Professor Nicholas Blomley
IAS Fellow at Grey College, Durham University (January – March 2021)
Nicholas Blomley, FRSC (BSc Bristol 1983, PhD Bristol 1986) is Professor of Geography at Simon Fraser University, Canada. He is a leading scholar in the interdisciplinary field of critical legal geography, with particular insights into the relationship between space, property and power. His central argument is that law and space are inextricably linked and deeply social and political in both their effect and constitution. In particular, he has focused on the critical geographic analysis of property, developing three main themes: the pluralism of property practices and beliefs, including the significance and prevalence of common property; property as a field of power, such as colonialism; and the performativity of property. From analyzing the use of hedges in 16th century rural England to exclude commoners, to modern day expectations of propriety facing urban homeowners, he promotes a fluid, entangled, and highly political analysis of property.
He is the author of several books and edited collections including Law, space, and the geographies of power (Guilford 1994); Unsettling the city: urban land and the politics of property (Routledge 2004); Rights of passage: sidewalks and the regulation of public flow (Routledge 2011); and Red Zones – The use of bail and sentencing conditions in the management of marginalized populations (Cambridge 2019, with Marie-Eve Sylvestre and Celine Bellot).
He has received a number of awards and Fellowships. In 2017 he was elected a Fellow of the Royal Society of Canada. In 2019, he received the Award of Excellence from the Association of Law, Property and Society. He was a Distinguished Visiting Fellow at the University of Cambridge in 2014, and a Visiting Fellow at the University of Kent Law School in 2019. In 2012, his book Rights of Passage received the Hart/Socio Legal Studies Association Book Award. He has an H-index of 42, and an i-10 index of 79 (Google Scholar).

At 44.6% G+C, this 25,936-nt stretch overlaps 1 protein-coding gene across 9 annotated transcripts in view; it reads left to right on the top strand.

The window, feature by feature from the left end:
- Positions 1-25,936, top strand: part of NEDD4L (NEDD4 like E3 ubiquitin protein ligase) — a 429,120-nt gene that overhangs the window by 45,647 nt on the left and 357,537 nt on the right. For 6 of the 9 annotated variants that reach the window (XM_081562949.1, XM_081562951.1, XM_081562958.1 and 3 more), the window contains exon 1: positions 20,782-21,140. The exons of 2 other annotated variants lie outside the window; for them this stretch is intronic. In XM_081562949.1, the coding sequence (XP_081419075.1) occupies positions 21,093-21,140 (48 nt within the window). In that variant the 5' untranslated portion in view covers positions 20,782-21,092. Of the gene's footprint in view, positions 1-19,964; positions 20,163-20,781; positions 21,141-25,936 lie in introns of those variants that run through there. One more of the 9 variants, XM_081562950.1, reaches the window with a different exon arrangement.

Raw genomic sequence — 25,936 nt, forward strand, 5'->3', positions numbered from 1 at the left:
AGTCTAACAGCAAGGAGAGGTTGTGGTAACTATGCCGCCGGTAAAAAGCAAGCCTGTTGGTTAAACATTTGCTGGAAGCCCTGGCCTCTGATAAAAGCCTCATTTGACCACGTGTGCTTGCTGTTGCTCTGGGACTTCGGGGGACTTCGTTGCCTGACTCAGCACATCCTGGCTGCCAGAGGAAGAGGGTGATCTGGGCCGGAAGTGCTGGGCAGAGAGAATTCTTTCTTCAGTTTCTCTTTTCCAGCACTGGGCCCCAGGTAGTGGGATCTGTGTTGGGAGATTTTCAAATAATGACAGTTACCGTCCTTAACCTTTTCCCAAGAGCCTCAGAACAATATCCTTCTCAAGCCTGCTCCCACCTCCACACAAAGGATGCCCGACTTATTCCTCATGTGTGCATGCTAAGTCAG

He has a strong community engagement focus in his work. Much of his work is collaborative in nature (for example, he is currently engaged in community based research with a group of houseless people as part of a new 4 year funded project on the governance of precariously housed people’s possessions). He is currently Co-Investigator in a participatory action research project involving low-income hotel residents in Vancouver’s Downtown Eastside. He has also mobilized his research in judicial cases (e.g. as expert witness in a British Columbia Supreme Court case relating to the regulation of homeless people; and legal advocacy relating to Canadian bail and probation law).
While at Durham, he will contribute to Professor Chris Gerrard’s and Dr Henry Jones’ major IAS research project entitled ‘Negotiating Landscapes of Rights’, with a particular focus on the geographic dimensions of commoning. He also plans to engage with scholars interested in the geographies of law, and also aims to work on a book manuscript on the critical geographies of property.